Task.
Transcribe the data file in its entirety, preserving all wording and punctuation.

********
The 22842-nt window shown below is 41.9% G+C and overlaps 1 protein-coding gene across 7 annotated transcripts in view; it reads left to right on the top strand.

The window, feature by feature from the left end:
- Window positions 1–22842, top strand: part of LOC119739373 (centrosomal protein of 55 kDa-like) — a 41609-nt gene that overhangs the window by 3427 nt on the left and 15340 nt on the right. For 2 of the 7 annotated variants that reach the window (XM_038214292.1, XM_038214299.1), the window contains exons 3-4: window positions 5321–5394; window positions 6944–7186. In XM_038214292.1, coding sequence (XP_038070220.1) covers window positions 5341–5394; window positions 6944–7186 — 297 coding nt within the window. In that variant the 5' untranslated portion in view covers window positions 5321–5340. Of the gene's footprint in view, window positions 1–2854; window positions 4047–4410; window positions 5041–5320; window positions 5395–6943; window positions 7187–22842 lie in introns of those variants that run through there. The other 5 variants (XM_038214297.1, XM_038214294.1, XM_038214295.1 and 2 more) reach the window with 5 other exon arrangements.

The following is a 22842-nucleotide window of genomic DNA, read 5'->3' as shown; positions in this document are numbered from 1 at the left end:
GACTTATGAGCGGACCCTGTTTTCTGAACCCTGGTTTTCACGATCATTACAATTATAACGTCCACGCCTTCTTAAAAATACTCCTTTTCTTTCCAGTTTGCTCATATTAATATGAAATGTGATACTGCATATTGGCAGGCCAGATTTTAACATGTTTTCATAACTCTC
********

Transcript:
The 22842-nt window shown below is 41.9% G+C and overlaps 1 protein-coding gene across 7 annotated transcripts in view; it reads left to right on the top strand.

The window, feature by feature from the left end:
- Window positions 1–22842, top strand: part of LOC119739373 (centrosomal protein of 55 kDa-like) — a 41609-nt gene that overhangs the window by 3427 nt on the left and 15340 nt on the right. For 2 of the 7 annotated variants that reach the window (XM_038214292.1, XM_038214299.1), the window contains exons 3-4: window positions 5321–5394; window positions 6944–7186. In XM_038214292.1, coding sequence (XP_038070220.1) covers window positions 5341–5394; window positions 6944–7186 — 297 coding nt within the window. In that variant the 5' untranslated portion in view covers window positions 5321–5340. Of the gene's footprint in view, window positions 1–2854; window positions 4047–4410; window positions 5041–5320; window positions 5395–6943; window positions 7187–22842 lie in introns of those variants that run through there. The other 5 variants (XM_038214297.1, XM_038214294.1, XM_038214295.1 and 2 more) reach the window with 5 other exon arrangements.

The following is a 22842-nucleotide window of genomic DNA, read 5'->3' as shown; positions in this document are numbered from 1 at the left end:
GACTTATGAGCGGACCCTGTTTTCTGAACCCTGGTTTTCACGATCATTACAATTATAACGTCCACGCCTTCTTAAAAATACTCCTTTTCTTTCCAGTTTGCTCATATTAATATGAAATGTGATACTGCATATTGGCAGGCCAGATTTTAACATGTTTTCATAACTCTC